Hyperarousal in Posttraumatic Stress Disorder (PTSD)
Many persons with post-traumatic stress disorder (PTSD) develop hyperarousal, a psychophysiological condition (PTSD). Hyperarousal, as its name indicates, is characterized by an excess of both mental and physical arousal that may disrupt daily living and sleep. Accidents, war, natural catastrophes, and sexual abuse are all examples of traumatic experiences that may lead to PTSD hyperarousal.
Hyperarousal impairs everyday activities because it puts the body and mind on high alert all the time. The fight-or-flight branch of the autonomic nervous system is responsible for maintaining chronically elevated levels of arousal in the body’s tissues.
Causes of Hyperarousal
PTSD symptoms may be triggered by anything that triggers a person’s memory of a traumatic experience. Here are a few scenarios that might raise your blood pressure and heart rate:
- It’s possible that smelling diesel fuel at the same time and location that you had a life-threatening incident — such as an accident — may bring up memories of the traumatic experience.
- A freezing rain indicator in the weather forecast before you leave for your daily commute if you’ve been involved in an accident on black ice.
- An old song that brings back memories of a horrific occurrence is heard in the checkout queue at a supermarket.
Activating events such as these may cause an immediate state of hyperarousal in the brain.
Autonomic hyperarousal is accompanied by the following physiological symptoms:
- Slowing of the heartbeat
- Blood pressure that is too high
- hands were tingling.
- a feeling of breathlessness
- Hyperarousal is a psychologically uncomfortable condition that often causes individuals to feel anxious or panicked. Hyperarousal puts the body and mind on high alert even when there is no genuine threat.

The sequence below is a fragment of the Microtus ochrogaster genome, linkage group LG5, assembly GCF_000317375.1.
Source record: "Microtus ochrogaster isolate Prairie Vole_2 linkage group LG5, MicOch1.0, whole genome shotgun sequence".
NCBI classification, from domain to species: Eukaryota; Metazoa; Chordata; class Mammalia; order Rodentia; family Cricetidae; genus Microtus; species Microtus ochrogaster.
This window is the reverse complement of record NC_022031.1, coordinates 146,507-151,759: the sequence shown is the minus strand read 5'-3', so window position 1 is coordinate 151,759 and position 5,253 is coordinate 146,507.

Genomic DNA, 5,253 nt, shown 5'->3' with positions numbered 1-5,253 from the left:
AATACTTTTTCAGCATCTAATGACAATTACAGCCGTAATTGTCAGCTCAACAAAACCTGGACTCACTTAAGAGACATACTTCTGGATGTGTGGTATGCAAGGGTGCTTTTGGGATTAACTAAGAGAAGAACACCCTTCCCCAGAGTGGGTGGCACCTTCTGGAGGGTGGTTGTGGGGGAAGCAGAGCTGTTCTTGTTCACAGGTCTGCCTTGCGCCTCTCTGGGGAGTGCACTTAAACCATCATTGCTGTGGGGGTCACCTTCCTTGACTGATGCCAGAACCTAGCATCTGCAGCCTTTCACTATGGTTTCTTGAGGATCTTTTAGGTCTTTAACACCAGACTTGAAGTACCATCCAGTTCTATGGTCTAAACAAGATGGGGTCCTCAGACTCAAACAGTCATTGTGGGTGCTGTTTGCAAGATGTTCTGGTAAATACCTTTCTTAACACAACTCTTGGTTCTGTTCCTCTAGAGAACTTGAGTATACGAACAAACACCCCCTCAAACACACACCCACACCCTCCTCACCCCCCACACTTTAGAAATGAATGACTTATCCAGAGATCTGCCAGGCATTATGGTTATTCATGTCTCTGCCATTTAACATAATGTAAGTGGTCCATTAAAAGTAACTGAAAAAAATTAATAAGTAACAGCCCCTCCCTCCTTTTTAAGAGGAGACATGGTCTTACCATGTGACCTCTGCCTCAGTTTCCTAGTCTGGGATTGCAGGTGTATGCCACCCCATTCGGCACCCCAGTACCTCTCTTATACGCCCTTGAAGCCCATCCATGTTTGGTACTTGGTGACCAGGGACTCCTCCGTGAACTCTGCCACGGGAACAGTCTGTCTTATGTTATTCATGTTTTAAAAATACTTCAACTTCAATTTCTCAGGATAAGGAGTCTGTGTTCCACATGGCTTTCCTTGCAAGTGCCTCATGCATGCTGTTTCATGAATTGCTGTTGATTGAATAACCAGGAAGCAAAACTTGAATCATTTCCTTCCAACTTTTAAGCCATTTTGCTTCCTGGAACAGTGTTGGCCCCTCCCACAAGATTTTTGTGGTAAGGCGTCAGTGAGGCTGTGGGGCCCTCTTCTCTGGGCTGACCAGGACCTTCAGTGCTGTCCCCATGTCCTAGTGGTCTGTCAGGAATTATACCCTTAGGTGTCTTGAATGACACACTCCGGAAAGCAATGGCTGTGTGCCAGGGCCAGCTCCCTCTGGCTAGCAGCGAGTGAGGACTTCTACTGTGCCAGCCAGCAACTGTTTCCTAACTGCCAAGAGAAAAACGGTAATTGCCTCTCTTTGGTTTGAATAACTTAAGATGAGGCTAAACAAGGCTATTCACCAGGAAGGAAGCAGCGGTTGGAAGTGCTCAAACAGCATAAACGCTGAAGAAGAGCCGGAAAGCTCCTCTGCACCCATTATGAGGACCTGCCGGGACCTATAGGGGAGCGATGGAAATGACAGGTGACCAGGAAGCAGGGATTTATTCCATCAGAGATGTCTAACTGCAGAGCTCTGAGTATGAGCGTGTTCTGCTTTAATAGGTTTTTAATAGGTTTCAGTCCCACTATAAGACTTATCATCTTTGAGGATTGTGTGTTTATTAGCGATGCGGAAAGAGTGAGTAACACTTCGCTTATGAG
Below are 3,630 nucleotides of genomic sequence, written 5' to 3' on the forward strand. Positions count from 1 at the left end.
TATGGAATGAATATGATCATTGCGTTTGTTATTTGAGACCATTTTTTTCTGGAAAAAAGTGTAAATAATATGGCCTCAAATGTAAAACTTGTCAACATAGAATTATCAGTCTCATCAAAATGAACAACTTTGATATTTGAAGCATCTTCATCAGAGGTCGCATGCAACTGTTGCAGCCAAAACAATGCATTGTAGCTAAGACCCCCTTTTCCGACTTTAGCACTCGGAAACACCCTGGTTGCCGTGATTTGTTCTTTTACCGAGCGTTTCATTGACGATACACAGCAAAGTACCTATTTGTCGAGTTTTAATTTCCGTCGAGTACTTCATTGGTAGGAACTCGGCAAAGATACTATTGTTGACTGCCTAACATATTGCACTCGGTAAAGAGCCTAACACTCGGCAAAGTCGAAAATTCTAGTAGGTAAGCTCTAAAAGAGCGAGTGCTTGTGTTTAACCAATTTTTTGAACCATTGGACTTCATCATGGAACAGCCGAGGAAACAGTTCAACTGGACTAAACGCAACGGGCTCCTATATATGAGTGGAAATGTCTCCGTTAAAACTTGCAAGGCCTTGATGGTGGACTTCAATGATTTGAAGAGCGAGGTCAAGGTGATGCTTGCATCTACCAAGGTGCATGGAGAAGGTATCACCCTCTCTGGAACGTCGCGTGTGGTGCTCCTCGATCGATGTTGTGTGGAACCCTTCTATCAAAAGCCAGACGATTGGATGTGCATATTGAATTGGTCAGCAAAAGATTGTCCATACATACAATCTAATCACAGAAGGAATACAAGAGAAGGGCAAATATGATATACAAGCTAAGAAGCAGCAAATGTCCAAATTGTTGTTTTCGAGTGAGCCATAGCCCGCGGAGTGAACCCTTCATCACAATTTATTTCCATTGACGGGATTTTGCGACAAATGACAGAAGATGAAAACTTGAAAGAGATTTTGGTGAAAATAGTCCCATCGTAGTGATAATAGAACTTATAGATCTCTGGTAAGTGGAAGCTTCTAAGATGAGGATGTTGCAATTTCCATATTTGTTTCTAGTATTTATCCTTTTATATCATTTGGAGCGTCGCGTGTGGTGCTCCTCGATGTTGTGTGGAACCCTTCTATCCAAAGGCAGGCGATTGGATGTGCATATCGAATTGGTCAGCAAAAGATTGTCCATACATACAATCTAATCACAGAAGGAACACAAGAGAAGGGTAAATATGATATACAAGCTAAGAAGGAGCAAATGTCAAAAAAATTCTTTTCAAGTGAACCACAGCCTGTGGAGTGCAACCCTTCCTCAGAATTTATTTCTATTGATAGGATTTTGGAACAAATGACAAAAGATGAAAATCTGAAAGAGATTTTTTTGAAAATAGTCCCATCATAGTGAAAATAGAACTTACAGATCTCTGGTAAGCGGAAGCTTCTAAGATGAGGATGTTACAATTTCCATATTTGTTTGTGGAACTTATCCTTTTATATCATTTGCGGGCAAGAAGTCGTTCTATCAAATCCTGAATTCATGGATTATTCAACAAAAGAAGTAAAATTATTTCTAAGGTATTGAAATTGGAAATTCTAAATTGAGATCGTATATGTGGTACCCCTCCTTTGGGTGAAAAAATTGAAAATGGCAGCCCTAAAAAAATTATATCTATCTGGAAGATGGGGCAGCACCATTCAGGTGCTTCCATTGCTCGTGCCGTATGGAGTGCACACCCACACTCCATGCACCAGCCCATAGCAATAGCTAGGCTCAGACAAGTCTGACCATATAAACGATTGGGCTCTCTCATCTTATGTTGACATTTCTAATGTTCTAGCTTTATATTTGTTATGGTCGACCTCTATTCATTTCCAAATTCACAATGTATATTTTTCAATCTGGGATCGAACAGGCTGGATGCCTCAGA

Hyperarousal is common in those who are stressed and unable to unwind. It’s exhausting to remain “on guard” and hypervigilant all of the time. The ripple consequences of hyperarousal have a negative impact on people’s capacity to function on a daily basis.
The autonomic nervous system’s stress response may become dysregulated over time as a result of PTSD-related triggering experiences. When the body’s built-in stress reactions are always on high alert, chronic hyperarousal develops.
Epinephrine (adrenaline) and norepinephrine, two chemical messengers in our brains, activate the body’s fight-or-flight response immediately, which may protect us from danger. However, excessive amounts might contribute to hyperarousal in post-traumatic stress disorder (PTSD).
Symptoms of Hyperarousal
The American Psychiatric Association’s guide to identifying mental health issues, the Diagnostic and Statistical Manual of Mental Disorders (DSM-5), emphasizes six symptom clusters related to hyperarousal.
- Anger or angry outbursts
- Excessive startle reflex
- Attention issues
- Sleep disruption and insomnia
Treatment of Hyperarousal
There are many different ways to treat excessive hyperarousal, including psychotherapy, medication, neurotechnology-based treatment, and lifestyle changes such as dietary changes, meditation, or regular physical exercise.
Here are some specific examples:
- Cognitive-behavioral therapy (CBT)
- Diaphragmatic breathing exercises
- Exposure therapy
- Eye movement desensitization and reprocessing (EMDR)
- Medications (e.g., antidepressants or anti-anxiety drugs)
- Mindfulness-based stress reduction
- Progressive muscle relaxation
- Non-invasive vagus nerve stimulation
Hyperarousal is a condition induced by hyperactive fight-or-flight stress reactions that keep the body and mind on high alert even when there is no need to be on the defensive. It is a symptom of post-traumatic stress disorder that is often observed.
Being in a permanent state of alertness may have a variety of negative effects on one’s everyday life, including making it difficult to sleep. If left unchecked, this vicious cycle has the potential to spiral out of control. Therapy, medicine, and mind-body exercises are all effective treatments for this condition, which is fortunately widespread.
Help Us Improve This Article
Have you discovered an inaccuracy? We put out great effort to give accurate and scientifically trustworthy information to our readers. Please notify us if you discover any typographical or grammatical errors.
Make a comment. We acknowledge and appreciate your efforts.